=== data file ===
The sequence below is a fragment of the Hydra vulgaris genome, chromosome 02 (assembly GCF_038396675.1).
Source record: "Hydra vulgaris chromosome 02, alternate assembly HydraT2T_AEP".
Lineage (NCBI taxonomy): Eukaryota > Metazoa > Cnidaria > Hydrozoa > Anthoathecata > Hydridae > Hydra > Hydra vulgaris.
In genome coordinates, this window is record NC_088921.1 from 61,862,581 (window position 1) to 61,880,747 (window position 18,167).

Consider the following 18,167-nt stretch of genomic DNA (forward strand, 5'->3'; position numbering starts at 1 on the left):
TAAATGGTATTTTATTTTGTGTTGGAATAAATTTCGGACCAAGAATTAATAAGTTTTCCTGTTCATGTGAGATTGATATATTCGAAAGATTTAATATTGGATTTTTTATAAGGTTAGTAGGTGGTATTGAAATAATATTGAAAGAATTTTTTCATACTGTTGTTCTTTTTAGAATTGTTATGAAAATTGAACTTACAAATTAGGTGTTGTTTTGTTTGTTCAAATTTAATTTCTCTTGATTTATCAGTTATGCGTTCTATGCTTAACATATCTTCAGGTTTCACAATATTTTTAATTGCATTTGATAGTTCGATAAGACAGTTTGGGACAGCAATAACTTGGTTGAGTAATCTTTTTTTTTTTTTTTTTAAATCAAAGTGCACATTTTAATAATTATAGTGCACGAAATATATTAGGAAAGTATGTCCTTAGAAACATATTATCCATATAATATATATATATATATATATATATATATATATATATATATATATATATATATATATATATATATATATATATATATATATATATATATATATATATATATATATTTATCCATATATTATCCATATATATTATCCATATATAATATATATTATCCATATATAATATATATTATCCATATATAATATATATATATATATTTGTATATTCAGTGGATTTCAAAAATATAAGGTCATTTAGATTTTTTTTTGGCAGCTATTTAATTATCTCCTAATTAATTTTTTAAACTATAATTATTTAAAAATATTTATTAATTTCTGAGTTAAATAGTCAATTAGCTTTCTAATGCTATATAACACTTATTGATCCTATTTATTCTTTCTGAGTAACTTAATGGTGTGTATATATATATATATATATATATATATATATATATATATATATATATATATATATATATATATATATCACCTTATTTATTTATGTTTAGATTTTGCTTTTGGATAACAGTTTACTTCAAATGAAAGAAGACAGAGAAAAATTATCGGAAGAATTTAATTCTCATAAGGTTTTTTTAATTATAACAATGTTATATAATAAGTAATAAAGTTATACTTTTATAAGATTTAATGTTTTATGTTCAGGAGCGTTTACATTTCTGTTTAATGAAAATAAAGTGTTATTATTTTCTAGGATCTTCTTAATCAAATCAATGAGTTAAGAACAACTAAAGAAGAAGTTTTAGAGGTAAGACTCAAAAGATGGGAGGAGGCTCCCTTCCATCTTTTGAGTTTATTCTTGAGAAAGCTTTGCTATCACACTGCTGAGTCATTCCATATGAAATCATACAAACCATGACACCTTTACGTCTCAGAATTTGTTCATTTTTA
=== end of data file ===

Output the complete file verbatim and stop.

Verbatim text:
The sequence below is a fragment of the Hydra vulgaris genome, chromosome 02 (assembly GCF_038396675.1).
Source record: "Hydra vulgaris chromosome 02, alternate assembly HydraT2T_AEP".
Lineage (NCBI taxonomy): Eukaryota > Metazoa > Cnidaria > Hydrozoa > Anthoathecata > Hydridae > Hydra > Hydra vulgaris.
In genome coordinates, this window is record NC_088921.1 from 61,862,581 (window position 1) to 61,880,747 (window position 18,167).

Consider the following 18,167-nt stretch of genomic DNA (forward strand, 5'->3'; position numbering starts at 1 on the left):
TAAATGGTATTTTATTTTGTGTTGGAATAAATTTCGGACCAAGAATTAATAAGTTTTCCTGTTCATGTGAGATTGATATATTCGAAAGATTTAATATTGGATTTTTTATAAGGTTAGTAGGTGGTATTGAAATAATATTGAAAGAATTTTTTCATACTGTTGTTCTTTTTAGAATTGTTATGAAAATTGAACTTACAAATTAGGTGTTGTTTTGTTTGTTCAAATTTAATTTCTCTTGATTTATCAGTTATGCGTTCTATGCTTAACATATCTTCAGGTTTCACAATATTTTTAATTGCATTTGATAGTTCGATAAGACAGTTTGGGACAGCAATAACTTGGTTGAGTAATCTTTTTTTTTTTTTTTTTAAATCAAAGTGCACATTTTAATAATTATAGTGCACGAAATATATTAGGAAAGTATGTCCTTAGAAACATATTATCCATATAATATATATATATATATATATATATATATATATATATATATATATATATATATATATATATATATATATATATATATATATATATATATATATATATATATATATTTATCCATATATTATCCATATATATTATCCATATATAATATATATTATCCATATATAATATATATTATCCATATATAATATATATATATATATTTGTATATTCAGTGGATTTCAAAAATATAAGGTCATTTAGATTTTTTTTTGGCAGCTATTTAATTATCTCCTAATTAATTTTTTAAACTATAATTATTTAAAAATATTTATTAATTTCTGAGTTAAATAGTCAATTAGCTTTCTAATGCTATATAACACTTATTGATCCTATTTATTCTTTCTGAGTAACTTAATGGTGTGTATATATATATATATATATATATATATATATATATATATATATATATATATATATATATATATATATCACCTTATTTATTTATGTTTAGATTTTGCTTTTGGATAACAGTTTACTTCAAATGAAAGAAGACAGAGAAAAATTATCGGAAGAATTTAATTCTCATAAGGTTTTTTTAATTATAACAATGTTATATAATAAGTAATAAAGTTATACTTTTATAAGATTTAATGTTTTATGTTCAGGAGCGTTTACATTTCTGTTTAATGAAAATAAAGTGTTATTATTTTCTAGGATCTTCTTAATCAAATCAATGAGTTAAGAACAACTAAAGAAGAAGTTTTAGAGGTAAGACTCAAAAGATGGGAGGAGGCTCCCTTCCATCTTTTGAGTTTATTCTTGAGAAAGCTTTGCTATCACACTGCTGAGTCATTCCATATGAAATCATACAAACCATGACACCTTTACGTCTCAGAATTTGTTCATTTTTA